The commission structures may vary and may, of course, be controversial but advisers are recommending from a vastly expanded universe of fund management talent.

Some IFAs may decide to go their own way and avoid providers altogether, with Nucleus making its PR presence felt if not yet its actual presence.

As for protection, the market is still skewed for a huge variety of reasons towards certain types of product while income protection remains undersold.

It is not a market at ease with itself, with its definitions or its sales processes. The expected abolition of PTA will hurt and it will struggle to find another good story.

As for the lenders, they operate to a different set of rules riding the lending and housing boom and not worrying about the investment strand of the market. But there is not exactly a problem of choice or indeed over-regulation, for already regulated IFAs at least.

In tax planning advice and more complex pension advice, the Government has been doing no one any favours with its changes of mind and oft-seeming vindictive attacks on the middle classes. At times it appears the Government wants to remove all the justifications for pensions and tax planning, even ones where it can affect beneficial outcomes for free or even with a net gain such as Asps.

On the ombudsman front, it seems that claim-chasers are pump priming every possible aspect of advice while the spectre of reviews past, present and future stalks the industry.

So, what do IFAs do about all this change? Changes in markets are probably inevitable. No one should rely on yesterday’s investment trends tomorrow but few advisers do not know that. Housing markets can crash, too, but that is unlikely.

Government changes of mind will probably continue, complete with stick-in-your-craw hypocrisy over why changes are being made. The compliance and disclosure picture will continue to shift between key facts, key features, menus and IDDs.

Stationary will have to be changed again and again and a fickle regulator and ombudsman, like the poor, will always be with us along with cheerleaders in the national papers.

Multi-tying may be an option but make sure you are ready for the inevitable culture shock as at least in recommendations you cease to be your own master or mistress. So what IFAs can do is to proof their businesses against outside shocks.

This may sound a little boring but it means using technology, working out how to segment clients but also above all diversifying business streams and checking all the new services you sign up to.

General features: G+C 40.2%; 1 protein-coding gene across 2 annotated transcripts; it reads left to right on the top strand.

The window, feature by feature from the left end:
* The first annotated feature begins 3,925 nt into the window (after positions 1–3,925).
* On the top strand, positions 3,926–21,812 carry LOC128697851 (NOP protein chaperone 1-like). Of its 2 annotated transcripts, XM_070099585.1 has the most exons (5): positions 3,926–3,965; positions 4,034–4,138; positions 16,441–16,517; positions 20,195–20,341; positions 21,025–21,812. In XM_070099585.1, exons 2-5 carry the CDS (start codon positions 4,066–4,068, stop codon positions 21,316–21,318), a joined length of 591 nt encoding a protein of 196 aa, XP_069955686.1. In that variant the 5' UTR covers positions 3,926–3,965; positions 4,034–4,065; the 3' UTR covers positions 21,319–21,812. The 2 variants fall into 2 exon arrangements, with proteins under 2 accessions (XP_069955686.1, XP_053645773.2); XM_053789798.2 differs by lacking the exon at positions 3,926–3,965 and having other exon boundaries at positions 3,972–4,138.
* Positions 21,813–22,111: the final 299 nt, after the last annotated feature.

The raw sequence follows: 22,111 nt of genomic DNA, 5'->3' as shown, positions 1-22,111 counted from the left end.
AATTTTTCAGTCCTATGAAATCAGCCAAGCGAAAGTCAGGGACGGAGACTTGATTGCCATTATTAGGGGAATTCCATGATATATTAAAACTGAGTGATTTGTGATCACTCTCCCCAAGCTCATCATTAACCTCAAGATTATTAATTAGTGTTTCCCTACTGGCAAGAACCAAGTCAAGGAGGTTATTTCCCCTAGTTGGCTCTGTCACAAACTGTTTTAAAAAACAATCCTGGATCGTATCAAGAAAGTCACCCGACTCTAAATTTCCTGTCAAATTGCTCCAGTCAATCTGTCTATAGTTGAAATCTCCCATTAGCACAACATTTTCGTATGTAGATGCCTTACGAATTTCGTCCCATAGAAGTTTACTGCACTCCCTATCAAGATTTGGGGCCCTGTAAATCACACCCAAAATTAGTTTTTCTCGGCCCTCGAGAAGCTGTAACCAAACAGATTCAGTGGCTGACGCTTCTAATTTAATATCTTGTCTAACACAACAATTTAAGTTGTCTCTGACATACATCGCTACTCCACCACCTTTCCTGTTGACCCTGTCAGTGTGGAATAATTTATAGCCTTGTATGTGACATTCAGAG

The biggest threat probably remains some regulatory attack on commission. It may simply be another attempt to haul the IFA label off advisers who do not charge fees – or it could be more far reaching as the FSA uses principle-based regulation in some as yet unspecified and unprincipled manner.

So this may mean that IFAs look at the business mix and diversify it or look at the specialist services they are offering and make sure their model is robust enough to withstand market changes or indeed Gordon Brown or his successor’s size tens if they make another tax grab.

In more general terms, Money Marketing is not going to hector IFAs to change to a fee-based model. We are not running a small circulation magazine with fortunes based on such a change happening so we are not about to try and dictate to the market in teeth-gratingly sanctimonious tones nor contort our coverage to make it fit the fees agenda. But we do suggest again that those IFAs reliant on up-front commission look at ways to move away from it, that advisers find ways to justify earning trail commission and that at the very least advisers test whether some of their client base have the appetite for fees or whether there are any services they might offer which could attract fee income.

That at least may proof their model against those in power who hate commission in all its guises whether their hatred is justified or not and mean that IFAs and Money Marketing can continue in business safely.